Most Americans old enough to remember where they were when John F. Kennedy was assassinated are also likely to remember the advent of Allan Sherman, the pop culture phenomenon who appeared, seemingly out of nowhere, in 1962 with the release of his album of song parodies, My Son, the Folk Singer.
Mark Cohen’s lucid and illuminating biography gives satisfying answers to the most critical questions about Sherman: Where did he come from? What made him tick? What was his effect on American culture? And what happened to him after he fell from public view, almost as quickly as he rose?
Fittingly, Cohen’s account of Sherman’s family origins is difficult to follow, as Sherman’s early years could most charitably be described as chaotic. He went through numerous stepparents, last names, and hometowns before the age of seventeen, gaining a sense of self-doubt that would trigger subsequent bouts of binge drinking and eating.
Two things Sherman never doubted about himself were his comic talent and his Jewish identity, which he embraced with infectious ease and affection. When he merged these two traits, in his breakout album and its follow-up, My Son, the Celebrity, the results were both brilliant and culturally significant, giving a major boost to the growing sense in America as a whole that being Jewish was “cool.”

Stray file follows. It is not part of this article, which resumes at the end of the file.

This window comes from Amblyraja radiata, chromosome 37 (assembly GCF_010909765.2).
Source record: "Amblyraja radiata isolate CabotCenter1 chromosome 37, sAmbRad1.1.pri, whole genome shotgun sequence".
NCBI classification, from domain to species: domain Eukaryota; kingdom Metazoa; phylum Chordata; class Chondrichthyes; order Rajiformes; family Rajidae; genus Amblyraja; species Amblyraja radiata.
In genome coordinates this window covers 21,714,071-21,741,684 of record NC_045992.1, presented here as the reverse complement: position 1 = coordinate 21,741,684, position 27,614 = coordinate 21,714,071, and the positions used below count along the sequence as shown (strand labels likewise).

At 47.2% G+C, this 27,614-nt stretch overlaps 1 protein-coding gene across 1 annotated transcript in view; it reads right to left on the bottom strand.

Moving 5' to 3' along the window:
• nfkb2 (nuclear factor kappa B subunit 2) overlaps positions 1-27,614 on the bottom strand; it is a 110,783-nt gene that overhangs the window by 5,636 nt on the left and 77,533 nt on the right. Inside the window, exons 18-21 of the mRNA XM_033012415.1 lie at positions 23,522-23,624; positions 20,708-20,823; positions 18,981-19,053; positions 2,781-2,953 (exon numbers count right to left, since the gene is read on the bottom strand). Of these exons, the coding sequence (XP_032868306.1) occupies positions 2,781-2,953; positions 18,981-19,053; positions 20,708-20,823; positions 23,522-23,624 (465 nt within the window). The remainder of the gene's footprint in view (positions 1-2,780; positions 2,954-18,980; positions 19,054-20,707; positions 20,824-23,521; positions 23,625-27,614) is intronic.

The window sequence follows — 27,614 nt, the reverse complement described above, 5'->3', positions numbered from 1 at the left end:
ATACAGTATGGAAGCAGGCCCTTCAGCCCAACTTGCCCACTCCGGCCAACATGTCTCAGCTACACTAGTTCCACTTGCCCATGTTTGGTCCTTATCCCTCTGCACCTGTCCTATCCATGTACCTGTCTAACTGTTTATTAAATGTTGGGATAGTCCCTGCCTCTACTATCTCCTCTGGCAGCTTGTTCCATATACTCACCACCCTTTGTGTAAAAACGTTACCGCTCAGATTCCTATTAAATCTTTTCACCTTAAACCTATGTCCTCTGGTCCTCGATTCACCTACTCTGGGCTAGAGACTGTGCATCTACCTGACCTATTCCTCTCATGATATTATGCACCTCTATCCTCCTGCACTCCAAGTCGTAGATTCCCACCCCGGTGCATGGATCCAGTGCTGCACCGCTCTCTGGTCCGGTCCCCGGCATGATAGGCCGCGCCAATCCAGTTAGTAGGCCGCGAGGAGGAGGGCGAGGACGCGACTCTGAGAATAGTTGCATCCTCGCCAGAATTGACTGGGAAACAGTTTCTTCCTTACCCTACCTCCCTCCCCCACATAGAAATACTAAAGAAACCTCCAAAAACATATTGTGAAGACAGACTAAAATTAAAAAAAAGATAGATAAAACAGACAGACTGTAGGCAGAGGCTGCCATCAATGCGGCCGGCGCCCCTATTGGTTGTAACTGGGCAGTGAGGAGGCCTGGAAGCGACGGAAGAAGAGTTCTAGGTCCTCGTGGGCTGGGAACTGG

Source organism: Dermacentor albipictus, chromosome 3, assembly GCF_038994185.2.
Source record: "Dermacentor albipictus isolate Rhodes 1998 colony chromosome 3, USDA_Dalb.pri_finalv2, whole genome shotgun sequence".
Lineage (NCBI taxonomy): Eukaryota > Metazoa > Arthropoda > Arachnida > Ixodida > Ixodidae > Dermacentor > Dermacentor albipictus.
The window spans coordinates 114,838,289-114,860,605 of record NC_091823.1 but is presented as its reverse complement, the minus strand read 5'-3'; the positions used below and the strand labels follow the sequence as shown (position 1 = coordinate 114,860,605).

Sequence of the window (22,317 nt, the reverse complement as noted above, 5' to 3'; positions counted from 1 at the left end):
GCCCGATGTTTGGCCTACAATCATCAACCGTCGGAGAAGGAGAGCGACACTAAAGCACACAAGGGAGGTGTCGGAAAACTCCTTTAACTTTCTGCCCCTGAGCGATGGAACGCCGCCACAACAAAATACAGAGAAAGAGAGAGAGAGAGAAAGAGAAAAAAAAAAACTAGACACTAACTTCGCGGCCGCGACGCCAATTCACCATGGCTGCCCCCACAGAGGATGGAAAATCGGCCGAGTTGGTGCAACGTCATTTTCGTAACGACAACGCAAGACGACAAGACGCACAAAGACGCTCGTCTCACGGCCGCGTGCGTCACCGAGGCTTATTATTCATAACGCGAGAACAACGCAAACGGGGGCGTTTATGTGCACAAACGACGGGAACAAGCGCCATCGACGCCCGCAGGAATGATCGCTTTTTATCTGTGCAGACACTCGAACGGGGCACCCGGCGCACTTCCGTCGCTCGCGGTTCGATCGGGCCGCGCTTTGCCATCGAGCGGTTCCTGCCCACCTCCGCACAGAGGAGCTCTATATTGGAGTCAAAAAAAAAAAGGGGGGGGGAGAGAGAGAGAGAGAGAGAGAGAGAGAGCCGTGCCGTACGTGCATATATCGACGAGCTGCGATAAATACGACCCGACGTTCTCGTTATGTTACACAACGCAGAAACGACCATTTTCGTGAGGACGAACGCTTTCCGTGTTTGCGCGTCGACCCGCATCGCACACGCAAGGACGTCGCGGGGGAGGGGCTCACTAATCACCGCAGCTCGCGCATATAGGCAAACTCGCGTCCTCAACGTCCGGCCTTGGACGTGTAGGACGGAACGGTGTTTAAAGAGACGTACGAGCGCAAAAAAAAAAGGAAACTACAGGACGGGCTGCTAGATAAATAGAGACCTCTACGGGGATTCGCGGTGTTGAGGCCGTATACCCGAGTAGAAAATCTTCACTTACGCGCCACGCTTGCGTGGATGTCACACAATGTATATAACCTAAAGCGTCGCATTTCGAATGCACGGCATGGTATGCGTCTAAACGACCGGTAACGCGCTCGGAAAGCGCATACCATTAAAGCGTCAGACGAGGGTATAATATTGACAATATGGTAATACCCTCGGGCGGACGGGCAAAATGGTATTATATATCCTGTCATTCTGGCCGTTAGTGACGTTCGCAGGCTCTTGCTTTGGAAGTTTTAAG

In Sherman’s comedic world, Jews and Jewish culture are ubiquitous, but in an open and endearing way that defangs the traditionally anti-Semitic view of a world manipulated by sinister, conspiratorial Jews lurking in the shadows. Shermanland is populated not by Machiavellian financiers but familiar and lovable deli owners, garment workers, and CPA’s. Medieval Sherwood Forest, replete with knights and dragons, is seamlessly joined with contemporary Shaker Heights; a Garment District cutter named Harry Lewis is lauded (“Glory, glory Harry Lewis!”) for his heroism in the service of “the drapes of Roth”; a gunfight breaks out in the streets of Miami between two business partners at odds over whether the firm should pay for one’s stay at the Fontainebleau; “Hava Nagila” becomes a ballad chronicling the upward mobility of an American couple named Harvey and Sheila.
Unfortunately, Sherman’s own success had a less than salutary effect on him. His career reached its peak with the release, in 1963, of “Hello Muddah, Hello Fadduh!” This single became Sherman’s best-known work, but it also suggested that the richly witty vein he had mined previously was rapidly becoming played out. While amusing and touching, the song is devoid of Jewish references, and because it is set to an orchestral piece (Ponchielli’s “Dance of the Hours”), it lacks the multilayered word-play that drives such pieces as “My Zelda,” which riffs on Harry Belafonte’s “Matilda.”
More tragically, Sherman’s success enabled him to indulge in increasingly self-destructive behavior, as he literally spent, drank, and ate himself into oblivion over the remaining years of his life and died, of a massive heart attack, ten days shy of his forty-ninth birthday.
Anyone curious about Sherman and the era in which he lived should pick up this book.